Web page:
When Chinua Achebe wrote Things Fall Apart in the late 1950s, he was responding to centuries of European writing that had portrayed Africa as a “dark continent,” plagued by savagery and superstition. Negative European representations of Africa functioned in multiple, contradictory ways. They situated “darkest Africa” in contrast to an Enlightened Europe, which affirmed both the spiritual and material superiority of European civilization. Negative representations of Africa also proved useful for European nations that were engaged in imperialism and the slave trade. These nations needed to justify their involvement in such despicable practices in order to preserve their moral superiority, a problem that could be solved by producing dehumanizing images of African peoples.
Centuries’ worth of negative images shaped not only how Europeans thought about Africans, but also how Africans thought about themselves. The “civilizing mission” of European imperialism involved widespread educational efforts, and in colonial schools Africans were taught European languages as well as European history and literature. African students absorbed all of Europe’s accumulated anti-African biases. Generations of Africans under colonial rule grew up with deeply problematic self-images.
Achebe, who grew up in British colonial Nigeria, said he wrote Things Fall Apart to counter the kinds of flawed representations he encountered during his education. When he was a student at the University College in Ibadan in the early 1950s, Achebe read Joyce Cary’s 1939 novel Mister Johnson, which was set in colonial Nigeria. While most of the literature curriculum at Ibadan emphasized Shakespeare, Milton, and the British Romantics, Cary’s modernist novel hit closer to home. But Mister Johnson also proved frustrating because of everything it got wrong.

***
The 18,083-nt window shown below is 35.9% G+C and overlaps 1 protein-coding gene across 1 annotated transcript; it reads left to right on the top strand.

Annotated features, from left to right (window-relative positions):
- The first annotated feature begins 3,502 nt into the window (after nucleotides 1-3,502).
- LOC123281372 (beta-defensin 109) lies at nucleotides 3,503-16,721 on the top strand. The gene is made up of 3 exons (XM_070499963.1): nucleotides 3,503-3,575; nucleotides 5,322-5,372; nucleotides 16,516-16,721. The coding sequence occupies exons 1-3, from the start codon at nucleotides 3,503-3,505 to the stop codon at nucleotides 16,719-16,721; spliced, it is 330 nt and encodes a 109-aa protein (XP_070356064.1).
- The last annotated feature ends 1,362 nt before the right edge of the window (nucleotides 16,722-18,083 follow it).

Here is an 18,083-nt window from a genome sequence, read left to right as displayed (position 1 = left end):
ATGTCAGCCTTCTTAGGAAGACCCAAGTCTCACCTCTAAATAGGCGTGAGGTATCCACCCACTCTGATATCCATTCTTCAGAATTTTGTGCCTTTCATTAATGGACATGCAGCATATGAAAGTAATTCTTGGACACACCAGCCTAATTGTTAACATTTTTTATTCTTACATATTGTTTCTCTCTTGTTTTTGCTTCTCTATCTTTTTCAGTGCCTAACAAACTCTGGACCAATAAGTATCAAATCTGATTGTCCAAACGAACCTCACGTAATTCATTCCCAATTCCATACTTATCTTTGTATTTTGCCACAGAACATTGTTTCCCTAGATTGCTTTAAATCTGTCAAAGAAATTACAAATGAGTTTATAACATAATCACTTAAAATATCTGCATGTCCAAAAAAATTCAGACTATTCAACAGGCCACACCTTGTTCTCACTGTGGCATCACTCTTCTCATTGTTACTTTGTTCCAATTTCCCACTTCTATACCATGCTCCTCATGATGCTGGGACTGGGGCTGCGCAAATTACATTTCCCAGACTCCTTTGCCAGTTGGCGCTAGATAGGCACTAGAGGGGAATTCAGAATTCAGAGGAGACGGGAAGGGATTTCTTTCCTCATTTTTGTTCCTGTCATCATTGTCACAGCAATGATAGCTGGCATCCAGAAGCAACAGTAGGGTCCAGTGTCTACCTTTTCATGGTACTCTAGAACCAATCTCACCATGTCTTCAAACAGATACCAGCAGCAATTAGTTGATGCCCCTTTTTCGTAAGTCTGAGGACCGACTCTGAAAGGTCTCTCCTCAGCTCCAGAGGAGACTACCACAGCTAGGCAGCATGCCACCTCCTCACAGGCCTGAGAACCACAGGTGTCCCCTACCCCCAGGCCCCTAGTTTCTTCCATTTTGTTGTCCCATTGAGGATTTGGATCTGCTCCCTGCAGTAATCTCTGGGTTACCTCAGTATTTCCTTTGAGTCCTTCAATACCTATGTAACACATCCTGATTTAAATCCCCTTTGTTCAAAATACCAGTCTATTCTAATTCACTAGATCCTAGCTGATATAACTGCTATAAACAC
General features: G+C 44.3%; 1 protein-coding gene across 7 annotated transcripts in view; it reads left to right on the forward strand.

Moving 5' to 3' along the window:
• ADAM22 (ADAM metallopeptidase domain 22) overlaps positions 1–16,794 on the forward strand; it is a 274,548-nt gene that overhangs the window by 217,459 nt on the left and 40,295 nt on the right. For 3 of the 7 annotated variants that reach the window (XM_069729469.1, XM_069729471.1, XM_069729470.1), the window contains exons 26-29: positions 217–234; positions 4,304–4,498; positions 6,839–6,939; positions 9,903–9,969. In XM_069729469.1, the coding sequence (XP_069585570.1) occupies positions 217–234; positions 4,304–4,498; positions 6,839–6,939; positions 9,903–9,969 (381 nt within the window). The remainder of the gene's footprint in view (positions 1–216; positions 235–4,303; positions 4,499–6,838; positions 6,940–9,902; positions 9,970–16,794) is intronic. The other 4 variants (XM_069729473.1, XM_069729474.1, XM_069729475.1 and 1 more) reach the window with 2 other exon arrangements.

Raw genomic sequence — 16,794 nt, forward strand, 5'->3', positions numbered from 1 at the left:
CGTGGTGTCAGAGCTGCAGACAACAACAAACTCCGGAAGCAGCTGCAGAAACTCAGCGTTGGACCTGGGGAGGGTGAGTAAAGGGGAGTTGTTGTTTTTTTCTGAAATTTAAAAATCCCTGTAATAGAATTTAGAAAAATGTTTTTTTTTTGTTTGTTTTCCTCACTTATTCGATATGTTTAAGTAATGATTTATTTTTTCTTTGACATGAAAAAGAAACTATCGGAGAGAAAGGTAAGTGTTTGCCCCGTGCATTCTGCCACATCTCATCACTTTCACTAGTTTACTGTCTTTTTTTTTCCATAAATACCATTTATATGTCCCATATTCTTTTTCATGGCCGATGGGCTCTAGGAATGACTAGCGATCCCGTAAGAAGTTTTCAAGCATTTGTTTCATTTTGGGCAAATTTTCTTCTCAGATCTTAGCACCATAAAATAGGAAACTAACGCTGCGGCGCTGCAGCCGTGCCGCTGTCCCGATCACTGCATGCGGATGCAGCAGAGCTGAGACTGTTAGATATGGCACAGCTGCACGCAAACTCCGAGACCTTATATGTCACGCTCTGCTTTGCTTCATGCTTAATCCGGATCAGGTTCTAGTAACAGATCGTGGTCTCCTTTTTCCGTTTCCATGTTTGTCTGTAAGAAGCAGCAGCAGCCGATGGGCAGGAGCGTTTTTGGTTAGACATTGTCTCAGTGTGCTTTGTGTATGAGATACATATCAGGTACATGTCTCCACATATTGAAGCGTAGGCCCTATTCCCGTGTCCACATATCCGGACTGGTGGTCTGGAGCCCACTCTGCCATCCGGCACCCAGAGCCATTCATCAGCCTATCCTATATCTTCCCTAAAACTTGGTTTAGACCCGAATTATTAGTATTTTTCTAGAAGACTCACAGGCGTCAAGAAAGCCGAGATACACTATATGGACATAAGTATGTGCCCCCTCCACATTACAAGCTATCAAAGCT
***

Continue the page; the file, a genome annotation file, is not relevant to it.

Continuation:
Achebe and his peers at school challenged Cary’s simplistic portrayal of the Nigerian protagonist. In making this critique, Achebe also recognized the power of such problematic representations of Africans. As Achebe writes in the opening essay from the book Home and Exile, Cary’s novel “open[ed] my eyes to the fact that my home was under attack and that my home was not merely a house or a town but, more importantly, an awakening story.” Soon after this realization, Achebe completed his first-ever manuscript and sent it to England to be typewritten and, eventually, published.
Things Fall Apart emerged in opposition to a long history of European misrepresentations of Africa. The novel answered a need for African stories told from an African perspective. In response to Joyce Cary’s Mister Johnson and other landmark modernist novels of Africa such as Joseph Conrad’s Heart of Darkness, Achebe depicted an African reality with compassion and complexity. Until the publication of Things Fall Apart in 1958, very few English-language texts written by Africans had been published. Achebe’s novel was a game changer.
Things Fall Apart has sold millions of copies and has long been a staple in world literature classes. Achebe’s first novel also made it possible for many other African writers to publish their work. In 1962, just two years after Nigeria received its independence, the British publisher Heinemann launched its landmark African Writers Series. Achebe served as the first series editor, and under his ten-year tenure he published some of the most important writers from throughout Africa, including Ngũgĩ wa Thiong'o (Kenya), Wole Soyinka (Nigeria), and Ayi Kwei Armah (Ghana).